Thursday, January 24, 2013

A rising star in African tourism, Mozambique has a lot to offer adventurous travelers. With over 1500 miles of palm fringed, white sand beaches, the area has long been attractive to tourists, especially on the islands of the Bazaruto Archipelago.

There is great diving and snorkeling on beautiful coral reefs. Sport fishing for Marlin is popular here too.  Those looking for a place to relax and read a good book can enjoy the atmosphere of the wonderful European style cafes.

The Land Of Smiles

The official language in Mozambique is Portuguese and you will notice that Portugal influenced more than just the language when they colonized the area in 1505. In 1975, Mozambique became independent, and almost immediately launched into a lengthy civil war, which lasted from 1977 until 1992.

Since the end of the civil war, the people and the government have pushed to promote tourism, and by the end of the 1990’s tourism had become the fastest growing sector of their economy. Tourists are welcomed by all who understand that the money they bring in is what is helping rebuild their country.

Food And Drink in Mozambique

The Portuguese brought cassava and cashews to Mozambique, and both are featured in many dishes. A cake prepared with cashews and potatoes called bolo polana is served on special occasions. Cashews are also an ingredient in several local beers. Bags of fresh cashew nuts are sold at roadside stands and are nothing like the ones you get at the stores at home.

Cassava is prepared many ways, often cubed up and cooked in a stew as a starchy filler. Cassava are also sliced and fried to make great chips. The Portuguese influence can also be tasted in the seasonings. Onions, garlic, bay leaves, paprika, chili peppers, and fresh coriander were all introduced by the colonists.  Bakeries produce delicious Portuguese breads and rolls.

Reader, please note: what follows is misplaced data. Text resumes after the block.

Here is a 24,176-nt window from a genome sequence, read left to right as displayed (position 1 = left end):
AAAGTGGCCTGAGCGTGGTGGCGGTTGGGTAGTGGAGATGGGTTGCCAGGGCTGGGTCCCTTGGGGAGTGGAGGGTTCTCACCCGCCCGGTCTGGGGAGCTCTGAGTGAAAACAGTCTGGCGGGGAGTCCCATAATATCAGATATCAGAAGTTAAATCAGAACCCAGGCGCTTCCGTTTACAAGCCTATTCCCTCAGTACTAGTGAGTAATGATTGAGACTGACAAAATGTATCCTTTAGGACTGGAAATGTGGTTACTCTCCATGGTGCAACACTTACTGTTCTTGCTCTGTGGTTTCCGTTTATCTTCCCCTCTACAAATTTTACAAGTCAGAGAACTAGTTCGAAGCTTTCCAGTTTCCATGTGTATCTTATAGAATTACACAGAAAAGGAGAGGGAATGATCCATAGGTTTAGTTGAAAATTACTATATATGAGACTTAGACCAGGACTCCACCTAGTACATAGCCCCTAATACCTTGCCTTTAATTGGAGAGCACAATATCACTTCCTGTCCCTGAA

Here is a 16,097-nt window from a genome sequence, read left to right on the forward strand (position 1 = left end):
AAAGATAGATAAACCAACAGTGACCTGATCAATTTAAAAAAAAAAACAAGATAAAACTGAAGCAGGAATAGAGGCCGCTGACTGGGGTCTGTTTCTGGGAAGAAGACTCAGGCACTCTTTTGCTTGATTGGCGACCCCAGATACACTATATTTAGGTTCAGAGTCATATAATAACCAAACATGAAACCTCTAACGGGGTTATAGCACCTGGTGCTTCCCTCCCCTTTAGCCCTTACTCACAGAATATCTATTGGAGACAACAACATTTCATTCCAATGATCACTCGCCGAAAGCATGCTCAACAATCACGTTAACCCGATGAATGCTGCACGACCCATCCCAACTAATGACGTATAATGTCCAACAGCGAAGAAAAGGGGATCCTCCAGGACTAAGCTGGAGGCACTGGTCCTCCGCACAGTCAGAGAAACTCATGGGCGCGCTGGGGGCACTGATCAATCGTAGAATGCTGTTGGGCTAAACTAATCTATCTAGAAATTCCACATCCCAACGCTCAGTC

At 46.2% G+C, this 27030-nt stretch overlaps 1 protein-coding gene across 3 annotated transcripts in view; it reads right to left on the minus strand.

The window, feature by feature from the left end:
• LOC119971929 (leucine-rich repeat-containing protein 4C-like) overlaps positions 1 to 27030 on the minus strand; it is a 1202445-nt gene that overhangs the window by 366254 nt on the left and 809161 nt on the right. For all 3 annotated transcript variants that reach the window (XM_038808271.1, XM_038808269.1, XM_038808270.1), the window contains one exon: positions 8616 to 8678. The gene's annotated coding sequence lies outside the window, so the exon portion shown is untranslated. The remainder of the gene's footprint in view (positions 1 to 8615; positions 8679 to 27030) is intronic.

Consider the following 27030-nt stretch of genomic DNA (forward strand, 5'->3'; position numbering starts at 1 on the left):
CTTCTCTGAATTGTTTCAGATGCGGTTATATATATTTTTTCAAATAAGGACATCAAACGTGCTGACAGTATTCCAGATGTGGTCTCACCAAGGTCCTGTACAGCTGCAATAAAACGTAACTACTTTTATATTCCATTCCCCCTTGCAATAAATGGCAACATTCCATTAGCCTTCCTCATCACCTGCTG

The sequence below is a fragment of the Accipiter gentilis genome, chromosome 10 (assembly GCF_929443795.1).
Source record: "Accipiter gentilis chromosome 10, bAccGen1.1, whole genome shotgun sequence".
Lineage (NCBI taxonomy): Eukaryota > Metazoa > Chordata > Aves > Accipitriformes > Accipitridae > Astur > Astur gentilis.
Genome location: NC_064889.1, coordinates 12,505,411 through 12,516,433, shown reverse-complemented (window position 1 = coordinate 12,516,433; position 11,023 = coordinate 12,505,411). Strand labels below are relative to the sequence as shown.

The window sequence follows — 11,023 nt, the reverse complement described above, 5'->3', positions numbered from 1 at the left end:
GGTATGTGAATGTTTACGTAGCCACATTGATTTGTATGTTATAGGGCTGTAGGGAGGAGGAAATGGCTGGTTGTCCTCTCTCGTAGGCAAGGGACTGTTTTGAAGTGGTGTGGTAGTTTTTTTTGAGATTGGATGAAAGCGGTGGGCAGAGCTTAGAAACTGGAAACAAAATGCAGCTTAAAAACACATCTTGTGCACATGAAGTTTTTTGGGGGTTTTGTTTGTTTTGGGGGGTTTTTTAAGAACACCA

Breakfast is generally a light meal consisting of coffee, tea and an egg or fish sandwich, or a simple sweet bread.

Lunch is the main meal of the day, and usually consists of rich stews or curries. Another popular lunch is a steak sandwich called a “prego” served on a roll.  You can get very typical Portuguese fare like battered fish or prawns, and chips. Street vendors sell delicious samosas.

Meals typically include cassava or rice, beans, vegetables, and meat, chicken or seafood.   The coastal fishing communities provide shrimp, lobster, squid, and fish.  Seafood is often grilled, sometimes on skewers. Chicken with piri-piri (a hot pepper relish) is considered a national specialty. 

Fresh fruit like pineapple and papaya will often accompany main dishes. The pineapple here is renowned to be the sweetest in the world.


Tipping is customary in the larger towns and cities, usually about 5% of the bill.

Portuguese wines are popular for drinking, and for cooking. They are widely available as are local beers.

Unlike many African countries, meals are served on a table with embroidered napkins, a tablecloth, individual plates, and utensils, rather than on the floor from a large communal dish.

Before you head to Mozambique, you may want to explore opportunities to learn Swahili online. By learning local languages you will be able to fully absorb the culture and discover delights beyond the average tourist.

Image Credit:
Stig Nygaard [1]
F H Mira [2] [3]

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